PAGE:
Across the Generations: SNCC Veteran Talks to High School Students
A story from Day Four of Black Lives Matter Week of Action in Schools.
High school U.S. history students attended a presentation by SNCC veteran Courtland Cox, coordinated by teacher Lordsline Exantus. Cox explained to the students that his years of activism began when he was their age, and like many of them, he grew up in an immigrant household. He also told them that the in the 1960s, the apartments near their school were for whites only and that he protested the DC football team for not allowing Black players.
Many of the students, who live near the school and watch football, found this information surprising. The students and teachers asked a range of questions, everything from “How old are you now?” to “Do you think racism will ever end?” to “What recommendations do you have for us as we take on the challenges in the world today?”
As the students left the auditorium, many stopped to get selfies with the special guest and to ask more questions. In a debrief with some of the students, here were their takeaways.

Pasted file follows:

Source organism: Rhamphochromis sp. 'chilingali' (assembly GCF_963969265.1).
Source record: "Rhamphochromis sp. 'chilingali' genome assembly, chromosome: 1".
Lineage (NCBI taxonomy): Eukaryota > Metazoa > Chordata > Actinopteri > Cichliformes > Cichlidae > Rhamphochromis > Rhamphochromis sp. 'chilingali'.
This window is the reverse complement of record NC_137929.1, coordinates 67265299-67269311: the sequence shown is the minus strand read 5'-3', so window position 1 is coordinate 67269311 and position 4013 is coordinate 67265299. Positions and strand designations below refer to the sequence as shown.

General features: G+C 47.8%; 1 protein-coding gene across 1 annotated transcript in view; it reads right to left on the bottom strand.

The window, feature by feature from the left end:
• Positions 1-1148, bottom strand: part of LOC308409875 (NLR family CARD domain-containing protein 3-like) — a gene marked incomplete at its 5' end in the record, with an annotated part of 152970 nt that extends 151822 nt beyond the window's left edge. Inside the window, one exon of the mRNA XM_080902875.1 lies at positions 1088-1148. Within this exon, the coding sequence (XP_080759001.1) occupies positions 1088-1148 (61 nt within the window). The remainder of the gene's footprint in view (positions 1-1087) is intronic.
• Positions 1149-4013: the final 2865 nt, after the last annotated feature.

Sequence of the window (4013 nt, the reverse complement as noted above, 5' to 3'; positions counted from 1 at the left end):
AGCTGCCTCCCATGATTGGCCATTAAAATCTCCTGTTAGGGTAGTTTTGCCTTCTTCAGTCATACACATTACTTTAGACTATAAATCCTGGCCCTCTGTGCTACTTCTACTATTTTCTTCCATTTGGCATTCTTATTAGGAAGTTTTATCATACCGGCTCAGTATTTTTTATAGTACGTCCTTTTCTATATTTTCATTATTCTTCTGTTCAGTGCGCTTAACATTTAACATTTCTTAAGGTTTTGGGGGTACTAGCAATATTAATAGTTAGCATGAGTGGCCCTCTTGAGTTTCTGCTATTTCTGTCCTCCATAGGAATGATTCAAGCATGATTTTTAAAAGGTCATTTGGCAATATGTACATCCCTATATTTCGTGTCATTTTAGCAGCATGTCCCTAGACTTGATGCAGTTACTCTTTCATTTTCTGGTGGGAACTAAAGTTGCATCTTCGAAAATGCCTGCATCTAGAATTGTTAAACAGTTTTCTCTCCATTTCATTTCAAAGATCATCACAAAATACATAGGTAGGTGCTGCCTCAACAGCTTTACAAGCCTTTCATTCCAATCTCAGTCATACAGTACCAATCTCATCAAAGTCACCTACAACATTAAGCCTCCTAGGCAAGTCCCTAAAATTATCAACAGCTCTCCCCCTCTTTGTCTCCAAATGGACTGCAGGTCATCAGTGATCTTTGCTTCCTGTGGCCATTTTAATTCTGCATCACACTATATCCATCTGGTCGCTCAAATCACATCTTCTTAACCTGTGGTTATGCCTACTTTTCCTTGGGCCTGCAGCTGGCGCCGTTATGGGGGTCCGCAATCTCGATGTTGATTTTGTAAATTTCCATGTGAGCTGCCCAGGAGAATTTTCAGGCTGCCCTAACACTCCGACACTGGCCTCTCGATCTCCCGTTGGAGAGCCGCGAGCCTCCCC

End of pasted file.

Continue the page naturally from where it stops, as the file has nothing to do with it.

- Action is what really matters.
- The time to act is now. I mean, he was young when he was doing this.
- You know what I want to change? I want to change that this is not the land of opportunity. I mean, I came from El Salvador and all that happens is work, sleep, work all the time.
- I want to know what he does now because this has taken a long time.
- I cannot believe the apartment houses on 16th and in this neighborhood were full of white people.
- I think he knows a lot. I would like to know more. He reminds me of my uncle.